One of the problems of seeing lots of new innovations in the tech space is that once you see some new innovation, it’s hard not to notice how slow and boring that field actually is. It seems that every website search, ours included, is basically plugged into Google’s in-site search. But Google and other competitors have a fairly slow, old fashioned and ugly solution, and the owner has no control of what shows up. To update this field for the first time in years, Helsinki-based AddSearch announces its imminent launch, and that it’s raised €480,000 from Vision+, Tekes, and the company’s founders.
We recently covered Vision+’s recent €50 million fundraising, and specifically mentioned that their investments buy out a share of future revenue, however in this circumstance they’ve invested in AddSearch for an equity stake.
The concept behind AddSearch was started two years ago when founder and CTO Antti Ala-Ilkka was on Vero.fi, the Finnish Tax Administration website, and plugged in verokortti, or “tax card”, into the search box. A tax card is one of the main reasons you’ll go to the tax administration website, and it was pretty maddening to him that nothing useful showed up in the search results. As CEO Pasi Ilola tells it, he got so frustrated that he started coding his own solution.
Today they’ve produced an innovative new in-site search. When typing in the text field, the results pop up on the same page you’re on, which is an instant way to see the results. Hovering over a result lets you see a screenshot of the page, giving you a better visual idea of what you’re looking for. As a demo, head on over and plug some text into the search field at Me Naiset, a media company owned by Sanoma, where they’ve been testing the solution.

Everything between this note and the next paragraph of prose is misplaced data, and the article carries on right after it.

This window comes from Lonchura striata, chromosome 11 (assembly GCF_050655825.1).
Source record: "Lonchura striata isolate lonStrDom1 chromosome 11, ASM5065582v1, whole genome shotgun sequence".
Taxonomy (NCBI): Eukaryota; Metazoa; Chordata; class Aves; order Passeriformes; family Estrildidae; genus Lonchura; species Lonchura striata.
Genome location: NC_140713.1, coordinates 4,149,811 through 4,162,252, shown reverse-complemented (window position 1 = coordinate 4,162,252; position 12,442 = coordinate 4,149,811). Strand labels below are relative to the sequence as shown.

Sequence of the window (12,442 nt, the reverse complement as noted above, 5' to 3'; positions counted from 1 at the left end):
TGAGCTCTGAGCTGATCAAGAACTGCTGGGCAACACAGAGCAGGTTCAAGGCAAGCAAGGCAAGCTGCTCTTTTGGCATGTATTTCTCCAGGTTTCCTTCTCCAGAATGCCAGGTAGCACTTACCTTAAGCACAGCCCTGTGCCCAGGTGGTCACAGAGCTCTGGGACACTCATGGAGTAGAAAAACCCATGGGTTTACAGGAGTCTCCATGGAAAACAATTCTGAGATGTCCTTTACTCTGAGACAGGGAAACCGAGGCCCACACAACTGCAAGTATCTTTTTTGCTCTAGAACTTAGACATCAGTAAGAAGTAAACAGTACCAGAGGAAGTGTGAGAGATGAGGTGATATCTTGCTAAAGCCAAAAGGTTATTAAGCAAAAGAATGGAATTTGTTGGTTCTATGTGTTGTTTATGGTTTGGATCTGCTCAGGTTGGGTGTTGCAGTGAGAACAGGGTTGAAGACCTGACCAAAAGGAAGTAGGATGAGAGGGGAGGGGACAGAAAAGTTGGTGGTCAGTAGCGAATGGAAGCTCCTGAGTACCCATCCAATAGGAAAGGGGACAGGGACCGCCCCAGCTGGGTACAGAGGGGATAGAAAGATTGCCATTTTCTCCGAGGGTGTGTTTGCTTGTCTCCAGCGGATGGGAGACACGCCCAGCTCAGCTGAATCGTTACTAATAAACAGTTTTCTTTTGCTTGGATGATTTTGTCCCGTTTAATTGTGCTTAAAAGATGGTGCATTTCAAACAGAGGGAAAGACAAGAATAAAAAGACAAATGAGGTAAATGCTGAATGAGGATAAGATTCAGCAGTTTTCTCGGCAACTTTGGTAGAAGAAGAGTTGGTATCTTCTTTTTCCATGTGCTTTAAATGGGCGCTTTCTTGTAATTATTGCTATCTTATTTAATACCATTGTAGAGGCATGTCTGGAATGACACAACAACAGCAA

It’s also worth mentioning they’ve tailored their solution to work on mobile, and to also be easy for website owners where it’s just one line of code to add. Additionally website owners can take control which pages and keywords are most important in search results, allowing business-critical pages to actually pop up in the results.
In-site search doesn’t sound sexy, but there’s no clear leader, and according to Ilola it’s an area that provides value to media companies, governments, and corporations. The company plans to officially launch at Slush, next week in Helsinki.